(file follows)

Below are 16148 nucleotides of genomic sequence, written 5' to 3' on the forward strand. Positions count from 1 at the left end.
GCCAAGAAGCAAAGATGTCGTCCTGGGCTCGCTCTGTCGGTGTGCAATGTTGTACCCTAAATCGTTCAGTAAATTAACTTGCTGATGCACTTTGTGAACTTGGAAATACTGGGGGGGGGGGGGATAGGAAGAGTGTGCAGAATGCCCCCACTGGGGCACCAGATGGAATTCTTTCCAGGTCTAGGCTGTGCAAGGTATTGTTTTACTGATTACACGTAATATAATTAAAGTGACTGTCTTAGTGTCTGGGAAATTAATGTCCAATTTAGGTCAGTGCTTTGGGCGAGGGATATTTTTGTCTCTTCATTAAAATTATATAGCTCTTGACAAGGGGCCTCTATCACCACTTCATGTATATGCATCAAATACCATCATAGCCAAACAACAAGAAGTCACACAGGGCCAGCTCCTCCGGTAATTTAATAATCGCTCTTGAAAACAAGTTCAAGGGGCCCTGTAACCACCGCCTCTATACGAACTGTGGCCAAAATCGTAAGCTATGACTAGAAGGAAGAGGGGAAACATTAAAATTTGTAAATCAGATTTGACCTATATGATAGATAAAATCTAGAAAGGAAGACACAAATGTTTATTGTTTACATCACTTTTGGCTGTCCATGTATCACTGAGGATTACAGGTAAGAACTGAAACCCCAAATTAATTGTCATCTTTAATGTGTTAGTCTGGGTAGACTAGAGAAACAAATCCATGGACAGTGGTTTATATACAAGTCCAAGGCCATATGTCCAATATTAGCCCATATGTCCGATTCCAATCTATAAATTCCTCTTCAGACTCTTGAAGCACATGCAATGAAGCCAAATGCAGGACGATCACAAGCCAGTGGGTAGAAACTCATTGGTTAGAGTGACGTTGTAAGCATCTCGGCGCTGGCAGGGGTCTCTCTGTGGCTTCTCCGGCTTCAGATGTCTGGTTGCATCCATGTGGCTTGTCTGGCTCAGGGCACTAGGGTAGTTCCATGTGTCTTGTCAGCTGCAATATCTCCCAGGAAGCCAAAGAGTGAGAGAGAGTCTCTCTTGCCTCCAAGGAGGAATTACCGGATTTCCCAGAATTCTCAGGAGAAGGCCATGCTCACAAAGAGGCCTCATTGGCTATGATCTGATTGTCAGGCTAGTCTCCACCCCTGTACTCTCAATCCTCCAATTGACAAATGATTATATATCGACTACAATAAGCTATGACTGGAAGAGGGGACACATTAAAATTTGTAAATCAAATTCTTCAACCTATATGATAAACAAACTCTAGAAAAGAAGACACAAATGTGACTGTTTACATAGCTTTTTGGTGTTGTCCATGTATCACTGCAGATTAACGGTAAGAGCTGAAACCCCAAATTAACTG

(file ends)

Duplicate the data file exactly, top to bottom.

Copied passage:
Below are 16148 nucleotides of genomic sequence, written 5' to 3' on the forward strand. Positions count from 1 at the left end.
GCCAAGAAGCAAAGATGTCGTCCTGGGCTCGCTCTGTCGGTGTGCAATGTTGTACCCTAAATCGTTCAGTAAATTAACTTGCTGATGCACTTTGTGAACTTGGAAATACTGGGGGGGGGGGGGATAGGAAGAGTGTGCAGAATGCCCCCACTGGGGCACCAGATGGAATTCTTTCCAGGTCTAGGCTGTGCAAGGTATTGTTTTACTGATTACACGTAATATAATTAAAGTGACTGTCTTAGTGTCTGGGAAATTAATGTCCAATTTAGGTCAGTGCTTTGGGCGAGGGATATTTTTGTCTCTTCATTAAAATTATATAGCTCTTGACAAGGGGCCTCTATCACCACTTCATGTATATGCATCAAATACCATCATAGCCAAACAACAAGAAGTCACACAGGGCCAGCTCCTCCGGTAATTTAATAATCGCTCTTGAAAACAAGTTCAAGGGGCCCTGTAACCACCGCCTCTATACGAACTGTGGCCAAAATCGTAAGCTATGACTAGAAGGAAGAGGGGAAACATTAAAATTTGTAAATCAGATTTGACCTATATGATAGATAAAATCTAGAAAGGAAGACACAAATGTTTATTGTTTACATCACTTTTGGCTGTCCATGTATCACTGAGGATTACAGGTAAGAACTGAAACCCCAAATTAATTGTCATCTTTAATGTGTTAGTCTGGGTAGACTAGAGAAACAAATCCATGGACAGTGGTTTATATACAAGTCCAAGGCCATATGTCCAATATTAGCCCATATGTCCGATTCCAATCTATAAATTCCTCTTCAGACTCTTGAAGCACATGCAATGAAGCCAAATGCAGGACGATCACAAGCCAGTGGGTAGAAACTCATTGGTTAGAGTGACGTTGTAAGCATCTCGGCGCTGGCAGGGGTCTCTCTGTGGCTTCTCCGGCTTCAGATGTCTGGTTGCATCCATGTGGCTTGTCTGGCTCAGGGCACTAGGGTAGTTCCATGTGTCTTGTCAGCTGCAATATCTCCCAGGAAGCCAAAGAGTGAGAGAGAGTCTCTCTTGCCTCCAAGGAGGAATTACCGGATTTCCCAGAATTCTCAGGAGAAGGCCATGCTCACAAAGAGGCCTCATTGGCTATGATCTGATTGTCAGGCTAGTCTCCACCCCTGTACTCTCAATCCTCCAATTGACAAATGATTATATATCGACTACAATAAGCTATGACTGGAAGAGGGGACACATTAAAATTTGTAAATCAAATTCTTCAACCTATATGATAAACAAACTCTAGAAAAGAAGACACAAATGTGACTGTTTACATAGCTTTTTGGTGTTGTCCATGTATCACTGCAGATTAACGGTAAGAGCTGAAACCCCAAATTAACTG